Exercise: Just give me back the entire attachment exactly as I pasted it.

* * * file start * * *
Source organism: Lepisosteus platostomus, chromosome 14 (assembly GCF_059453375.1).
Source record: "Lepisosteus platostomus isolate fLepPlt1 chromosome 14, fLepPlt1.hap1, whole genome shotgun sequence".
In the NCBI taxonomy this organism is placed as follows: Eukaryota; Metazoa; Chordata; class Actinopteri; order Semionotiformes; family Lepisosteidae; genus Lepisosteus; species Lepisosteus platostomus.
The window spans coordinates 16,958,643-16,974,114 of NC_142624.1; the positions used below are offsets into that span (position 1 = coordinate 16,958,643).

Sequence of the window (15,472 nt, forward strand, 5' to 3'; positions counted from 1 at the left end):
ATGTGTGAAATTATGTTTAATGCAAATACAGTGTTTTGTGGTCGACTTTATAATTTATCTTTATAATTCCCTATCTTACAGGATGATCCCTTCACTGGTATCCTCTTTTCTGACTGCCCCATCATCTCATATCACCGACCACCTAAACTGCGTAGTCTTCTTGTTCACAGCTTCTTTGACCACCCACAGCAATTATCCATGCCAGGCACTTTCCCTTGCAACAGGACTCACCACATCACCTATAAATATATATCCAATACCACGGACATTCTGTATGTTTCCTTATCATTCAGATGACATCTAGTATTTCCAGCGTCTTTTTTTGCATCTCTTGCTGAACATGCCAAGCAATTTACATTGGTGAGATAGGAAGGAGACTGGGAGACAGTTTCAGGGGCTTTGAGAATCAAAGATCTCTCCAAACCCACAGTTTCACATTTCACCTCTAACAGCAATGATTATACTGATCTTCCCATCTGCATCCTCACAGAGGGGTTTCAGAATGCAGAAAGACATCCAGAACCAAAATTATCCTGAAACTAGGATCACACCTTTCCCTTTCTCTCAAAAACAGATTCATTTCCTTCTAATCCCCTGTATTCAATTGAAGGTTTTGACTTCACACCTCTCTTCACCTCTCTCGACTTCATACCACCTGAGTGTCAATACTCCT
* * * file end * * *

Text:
Source organism: Lepisosteus platostomus, chromosome 14 (assembly GCF_059453375.1).
Source record: "Lepisosteus platostomus isolate fLepPlt1 chromosome 14, fLepPlt1.hap1, whole genome shotgun sequence".
In the NCBI taxonomy this organism is placed as follows: Eukaryota; Metazoa; Chordata; class Actinopteri; order Semionotiformes; family Lepisosteidae; genus Lepisosteus; species Lepisosteus platostomus.
The window spans coordinates 16,958,643-16,974,114 of NC_142624.1; the positions used below are offsets into that span (position 1 = coordinate 16,958,643).

Sequence of the window (15,472 nt, forward strand, 5' to 3'; positions counted from 1 at the left end):
ATGTGTGAAATTATGTTTAATGCAAATACAGTGTTTTGTGGTCGACTTTATAATTTATCTTTATAATTCCCTATCTTACAGGATGATCCCTTCACTGGTATCCTCTTTTCTGACTGCCCCATCATCTCATATCACCGACCACCTAAACTGCGTAGTCTTCTTGTTCACAGCTTCTTTGACCACCCACAGCAATTATCCATGCCAGGCACTTTCCCTTGCAACAGGACTCACCACATCACCTATAAATATATATCCAATACCACGGACATTCTGTATGTTTCCTTATCATTCAGATGACATCTAGTATTTCCAGCGTCTTTTTTTGCATCTCTTGCTGAACATGCCAAGCAATTTACATTGGTGAGATAGGAAGGAGACTGGGAGACAGTTTCAGGGGCTTTGAGAATCAAAGATCTCTCCAAACCCACAGTTTCACATTTCACCTCTAACAGCAATGATTATACTGATCTTCCCATCTGCATCCTCACAGAGGGGTTTCAGAATGCAGAAAGACATCCAGAACCAAAATTATCCTGAAACTAGGATCACACCTTTCCCTTTCTCTCAAAAACAGATTCATTTCCTTCTAATCCCCTGTATTCAATTGAAGGTTTTGACTTCACACCTCTCTTCACCTCTCTCGACTTCATACCACCTGAGTGTCAATACTCCT